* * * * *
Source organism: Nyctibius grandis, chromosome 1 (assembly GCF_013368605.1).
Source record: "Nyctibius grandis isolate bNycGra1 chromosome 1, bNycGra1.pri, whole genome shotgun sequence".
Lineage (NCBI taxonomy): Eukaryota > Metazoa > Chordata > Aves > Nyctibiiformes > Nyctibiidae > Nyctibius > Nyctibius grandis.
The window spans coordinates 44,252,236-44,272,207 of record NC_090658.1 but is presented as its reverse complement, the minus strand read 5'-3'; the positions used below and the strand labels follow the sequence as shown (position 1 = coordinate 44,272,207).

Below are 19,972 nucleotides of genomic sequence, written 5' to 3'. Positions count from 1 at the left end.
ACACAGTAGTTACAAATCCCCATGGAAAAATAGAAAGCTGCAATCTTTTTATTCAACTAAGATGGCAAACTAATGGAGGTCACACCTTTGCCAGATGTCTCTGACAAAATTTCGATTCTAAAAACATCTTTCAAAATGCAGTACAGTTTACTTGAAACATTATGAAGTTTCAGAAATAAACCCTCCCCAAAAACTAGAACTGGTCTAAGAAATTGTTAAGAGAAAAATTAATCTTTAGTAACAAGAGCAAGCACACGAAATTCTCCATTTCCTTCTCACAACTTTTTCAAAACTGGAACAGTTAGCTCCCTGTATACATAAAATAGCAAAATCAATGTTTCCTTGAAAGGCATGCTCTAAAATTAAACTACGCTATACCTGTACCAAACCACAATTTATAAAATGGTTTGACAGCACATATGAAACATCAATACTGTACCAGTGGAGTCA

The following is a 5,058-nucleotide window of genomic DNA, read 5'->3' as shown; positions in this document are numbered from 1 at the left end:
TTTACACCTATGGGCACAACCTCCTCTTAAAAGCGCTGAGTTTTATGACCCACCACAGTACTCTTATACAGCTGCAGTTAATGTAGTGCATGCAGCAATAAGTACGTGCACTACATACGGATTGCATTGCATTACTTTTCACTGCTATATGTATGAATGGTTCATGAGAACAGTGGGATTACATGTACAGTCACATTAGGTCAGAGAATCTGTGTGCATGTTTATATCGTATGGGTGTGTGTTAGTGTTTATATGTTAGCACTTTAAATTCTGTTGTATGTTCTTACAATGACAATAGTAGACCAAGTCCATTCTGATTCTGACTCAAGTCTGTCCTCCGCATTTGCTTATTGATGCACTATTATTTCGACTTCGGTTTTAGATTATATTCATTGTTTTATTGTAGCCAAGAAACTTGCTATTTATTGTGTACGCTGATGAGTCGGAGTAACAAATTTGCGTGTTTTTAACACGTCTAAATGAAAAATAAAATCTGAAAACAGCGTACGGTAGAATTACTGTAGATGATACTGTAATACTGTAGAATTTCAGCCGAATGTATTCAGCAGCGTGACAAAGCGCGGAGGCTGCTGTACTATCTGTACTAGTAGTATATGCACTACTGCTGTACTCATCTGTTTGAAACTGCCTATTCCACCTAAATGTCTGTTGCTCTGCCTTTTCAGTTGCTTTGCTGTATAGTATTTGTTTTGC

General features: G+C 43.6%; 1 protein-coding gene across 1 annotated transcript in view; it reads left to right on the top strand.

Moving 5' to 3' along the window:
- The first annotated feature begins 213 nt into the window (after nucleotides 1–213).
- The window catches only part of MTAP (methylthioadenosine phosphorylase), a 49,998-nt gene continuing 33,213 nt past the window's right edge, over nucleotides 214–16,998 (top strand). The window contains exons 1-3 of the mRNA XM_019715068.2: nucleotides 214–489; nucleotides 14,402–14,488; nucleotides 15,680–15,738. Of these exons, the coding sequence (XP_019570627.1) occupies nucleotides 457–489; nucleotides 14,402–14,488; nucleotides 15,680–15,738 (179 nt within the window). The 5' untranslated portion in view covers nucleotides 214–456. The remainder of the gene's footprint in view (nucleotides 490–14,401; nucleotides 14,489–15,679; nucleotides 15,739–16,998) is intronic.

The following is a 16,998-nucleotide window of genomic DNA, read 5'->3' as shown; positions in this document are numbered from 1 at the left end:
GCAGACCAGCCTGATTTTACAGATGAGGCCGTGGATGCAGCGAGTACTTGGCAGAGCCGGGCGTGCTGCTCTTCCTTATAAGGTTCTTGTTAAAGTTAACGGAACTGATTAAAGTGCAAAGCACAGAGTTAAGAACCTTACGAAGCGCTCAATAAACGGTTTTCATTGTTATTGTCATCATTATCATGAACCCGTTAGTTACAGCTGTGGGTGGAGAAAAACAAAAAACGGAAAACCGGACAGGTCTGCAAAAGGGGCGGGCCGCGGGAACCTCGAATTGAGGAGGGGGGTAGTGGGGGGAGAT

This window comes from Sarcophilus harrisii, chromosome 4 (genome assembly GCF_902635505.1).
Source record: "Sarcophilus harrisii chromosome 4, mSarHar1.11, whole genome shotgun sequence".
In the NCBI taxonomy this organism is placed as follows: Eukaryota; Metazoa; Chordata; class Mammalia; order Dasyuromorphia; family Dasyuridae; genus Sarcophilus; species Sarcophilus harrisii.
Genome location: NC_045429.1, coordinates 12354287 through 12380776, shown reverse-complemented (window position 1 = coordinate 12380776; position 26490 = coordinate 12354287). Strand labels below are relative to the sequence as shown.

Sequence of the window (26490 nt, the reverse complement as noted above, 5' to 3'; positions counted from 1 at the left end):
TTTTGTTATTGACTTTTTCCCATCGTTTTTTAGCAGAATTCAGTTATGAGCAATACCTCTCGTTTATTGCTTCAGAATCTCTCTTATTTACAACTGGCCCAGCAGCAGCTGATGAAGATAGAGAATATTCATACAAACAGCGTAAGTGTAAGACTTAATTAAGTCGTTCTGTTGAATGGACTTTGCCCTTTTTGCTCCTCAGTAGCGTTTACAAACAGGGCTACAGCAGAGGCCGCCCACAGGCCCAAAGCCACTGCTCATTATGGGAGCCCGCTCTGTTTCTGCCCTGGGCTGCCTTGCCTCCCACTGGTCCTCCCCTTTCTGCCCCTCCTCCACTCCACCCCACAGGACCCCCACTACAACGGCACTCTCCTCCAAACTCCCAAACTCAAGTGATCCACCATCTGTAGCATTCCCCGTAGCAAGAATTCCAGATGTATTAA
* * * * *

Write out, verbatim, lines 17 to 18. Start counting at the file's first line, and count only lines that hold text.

In the NCBI taxonomy this organism is placed as follows: Eukaryota; Metazoa; Chordata; class Mammalia; order Dasyuromorphia; family Dasyuridae; genus Sarcophilus; species Sarcophilus harrisii.
Genome location: NC_045429.1, coordinates 12354287 through 12380776, shown reverse-complemented (window position 1 = coordinate 12380776; position 26490 = coordinate 12354287). Strand labels below are relative to the sequence as shown.